In 1726, an illiterate woman from Surrey named Mary Toft announced that she had given birth to 17 rabbits. Deceiving respected physicians and citizens alike, she created a hoax that held England spellbound for months. This study recreates the story of this incident and shows how it illuminates 18th-century beliefs about the power of imagination and the problems of personal identity. Mary Toft's outrageous claim was accepted because of a common belief that the imagination of a pregnant woman could deform her foetus, creating a monster within her. Drawing on material from medicine, embryology, philosophy and popular "monster" exhibitions, Todd shows that such ideas about monstrous births expressed a fear central to scientific, literary and philosophical thinking: that the imagination could transgress the barrier between mind and body. In his analysis of the Toft case, Todd exposes deep anxieties about the threat this transgressive imagination posed to the idea of the self as stable, coherent and autonomous.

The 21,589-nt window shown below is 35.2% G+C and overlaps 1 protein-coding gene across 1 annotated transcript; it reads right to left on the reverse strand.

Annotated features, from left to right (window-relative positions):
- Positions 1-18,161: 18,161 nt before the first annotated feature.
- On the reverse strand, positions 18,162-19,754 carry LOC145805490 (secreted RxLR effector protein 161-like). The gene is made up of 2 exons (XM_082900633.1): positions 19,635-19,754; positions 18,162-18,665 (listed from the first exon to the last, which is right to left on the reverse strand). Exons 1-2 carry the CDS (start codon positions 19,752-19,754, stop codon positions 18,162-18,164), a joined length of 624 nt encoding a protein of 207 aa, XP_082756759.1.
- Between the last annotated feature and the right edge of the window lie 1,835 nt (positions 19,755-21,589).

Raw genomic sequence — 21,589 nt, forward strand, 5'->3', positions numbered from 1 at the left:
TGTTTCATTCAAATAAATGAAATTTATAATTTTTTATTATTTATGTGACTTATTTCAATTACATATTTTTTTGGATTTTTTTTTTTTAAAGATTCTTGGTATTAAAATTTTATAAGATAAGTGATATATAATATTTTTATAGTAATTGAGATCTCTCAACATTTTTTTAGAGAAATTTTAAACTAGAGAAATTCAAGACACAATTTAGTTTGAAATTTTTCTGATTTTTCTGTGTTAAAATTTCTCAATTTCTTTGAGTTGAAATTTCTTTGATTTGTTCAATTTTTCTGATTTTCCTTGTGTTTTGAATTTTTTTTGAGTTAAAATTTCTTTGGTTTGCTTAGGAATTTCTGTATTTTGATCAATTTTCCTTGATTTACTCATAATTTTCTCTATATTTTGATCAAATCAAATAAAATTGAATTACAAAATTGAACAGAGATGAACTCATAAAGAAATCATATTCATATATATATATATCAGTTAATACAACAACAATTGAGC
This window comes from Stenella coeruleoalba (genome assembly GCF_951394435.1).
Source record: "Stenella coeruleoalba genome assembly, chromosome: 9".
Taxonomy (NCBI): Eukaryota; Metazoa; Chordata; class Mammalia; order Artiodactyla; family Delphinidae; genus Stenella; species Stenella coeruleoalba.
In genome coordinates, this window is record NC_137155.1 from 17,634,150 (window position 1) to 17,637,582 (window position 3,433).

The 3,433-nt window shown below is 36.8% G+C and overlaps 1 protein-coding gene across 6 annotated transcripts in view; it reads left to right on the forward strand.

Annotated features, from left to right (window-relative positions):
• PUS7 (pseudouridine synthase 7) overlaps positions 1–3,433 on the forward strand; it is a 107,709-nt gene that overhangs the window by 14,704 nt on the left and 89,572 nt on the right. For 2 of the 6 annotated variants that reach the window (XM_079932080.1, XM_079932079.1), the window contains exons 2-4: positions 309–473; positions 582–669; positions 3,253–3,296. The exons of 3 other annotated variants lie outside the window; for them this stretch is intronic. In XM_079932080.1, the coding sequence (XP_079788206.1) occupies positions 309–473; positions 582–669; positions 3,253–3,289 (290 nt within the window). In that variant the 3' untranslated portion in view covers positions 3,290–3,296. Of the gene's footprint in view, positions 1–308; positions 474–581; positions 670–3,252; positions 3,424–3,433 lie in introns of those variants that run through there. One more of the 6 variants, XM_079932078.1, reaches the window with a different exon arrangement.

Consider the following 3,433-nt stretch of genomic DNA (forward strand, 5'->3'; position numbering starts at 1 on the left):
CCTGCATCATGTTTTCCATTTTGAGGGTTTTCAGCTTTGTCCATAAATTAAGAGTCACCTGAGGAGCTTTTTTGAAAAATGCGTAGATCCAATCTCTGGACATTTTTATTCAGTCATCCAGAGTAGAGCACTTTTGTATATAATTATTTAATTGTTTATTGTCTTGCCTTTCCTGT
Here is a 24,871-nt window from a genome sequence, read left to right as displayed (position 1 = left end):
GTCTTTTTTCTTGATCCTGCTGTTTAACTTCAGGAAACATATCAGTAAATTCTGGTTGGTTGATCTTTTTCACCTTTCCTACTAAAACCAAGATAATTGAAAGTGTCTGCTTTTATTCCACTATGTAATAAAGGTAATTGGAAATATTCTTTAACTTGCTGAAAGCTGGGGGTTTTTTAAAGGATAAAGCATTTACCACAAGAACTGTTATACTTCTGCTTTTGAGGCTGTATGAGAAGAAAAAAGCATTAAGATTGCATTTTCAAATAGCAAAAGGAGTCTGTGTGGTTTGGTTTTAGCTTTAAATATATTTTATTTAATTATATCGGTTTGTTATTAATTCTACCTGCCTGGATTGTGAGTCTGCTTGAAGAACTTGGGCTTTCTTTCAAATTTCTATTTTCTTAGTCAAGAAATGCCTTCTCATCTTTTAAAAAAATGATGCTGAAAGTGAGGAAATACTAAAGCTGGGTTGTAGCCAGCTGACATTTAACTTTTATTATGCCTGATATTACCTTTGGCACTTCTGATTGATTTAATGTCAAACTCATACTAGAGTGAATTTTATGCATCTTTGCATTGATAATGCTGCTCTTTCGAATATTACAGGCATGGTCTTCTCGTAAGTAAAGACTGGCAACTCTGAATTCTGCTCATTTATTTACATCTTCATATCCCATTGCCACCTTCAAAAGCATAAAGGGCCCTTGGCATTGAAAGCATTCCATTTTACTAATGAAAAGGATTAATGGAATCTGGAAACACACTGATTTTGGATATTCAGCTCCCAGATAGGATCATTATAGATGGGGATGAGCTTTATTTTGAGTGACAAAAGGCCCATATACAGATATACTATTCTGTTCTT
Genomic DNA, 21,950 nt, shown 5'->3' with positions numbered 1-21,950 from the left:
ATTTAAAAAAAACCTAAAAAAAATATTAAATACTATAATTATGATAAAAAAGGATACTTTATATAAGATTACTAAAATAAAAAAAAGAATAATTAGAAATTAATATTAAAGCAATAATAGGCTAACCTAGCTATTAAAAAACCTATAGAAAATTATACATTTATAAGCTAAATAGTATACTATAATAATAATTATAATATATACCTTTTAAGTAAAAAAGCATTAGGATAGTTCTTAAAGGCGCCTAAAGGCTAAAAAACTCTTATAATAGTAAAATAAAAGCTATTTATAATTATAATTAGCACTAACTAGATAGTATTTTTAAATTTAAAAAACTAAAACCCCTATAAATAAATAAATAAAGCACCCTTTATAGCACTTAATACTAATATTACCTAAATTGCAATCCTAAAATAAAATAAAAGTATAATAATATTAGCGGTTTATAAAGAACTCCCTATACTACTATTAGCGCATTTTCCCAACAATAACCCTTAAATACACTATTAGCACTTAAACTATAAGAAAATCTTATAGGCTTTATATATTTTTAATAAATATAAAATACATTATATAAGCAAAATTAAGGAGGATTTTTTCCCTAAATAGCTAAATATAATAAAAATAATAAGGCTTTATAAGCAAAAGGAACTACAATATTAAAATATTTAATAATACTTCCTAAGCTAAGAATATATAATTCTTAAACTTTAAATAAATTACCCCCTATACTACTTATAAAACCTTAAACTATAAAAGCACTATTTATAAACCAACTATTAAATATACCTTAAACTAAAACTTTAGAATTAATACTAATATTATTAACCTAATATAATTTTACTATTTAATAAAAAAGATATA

Major works of Pope and Swift reveal that they, too, were concerned with these issues, and this study provides discussions of "Gulliver's Travels" and "The Dunciad" illustrating how these writers used images of monstrosity to explore the problematic nature of human identity. It also includes a provocative analysis of Pope's later work that takes into account his physical deformity and his need to defend himself in a society that linked a deformed body with a deformed character.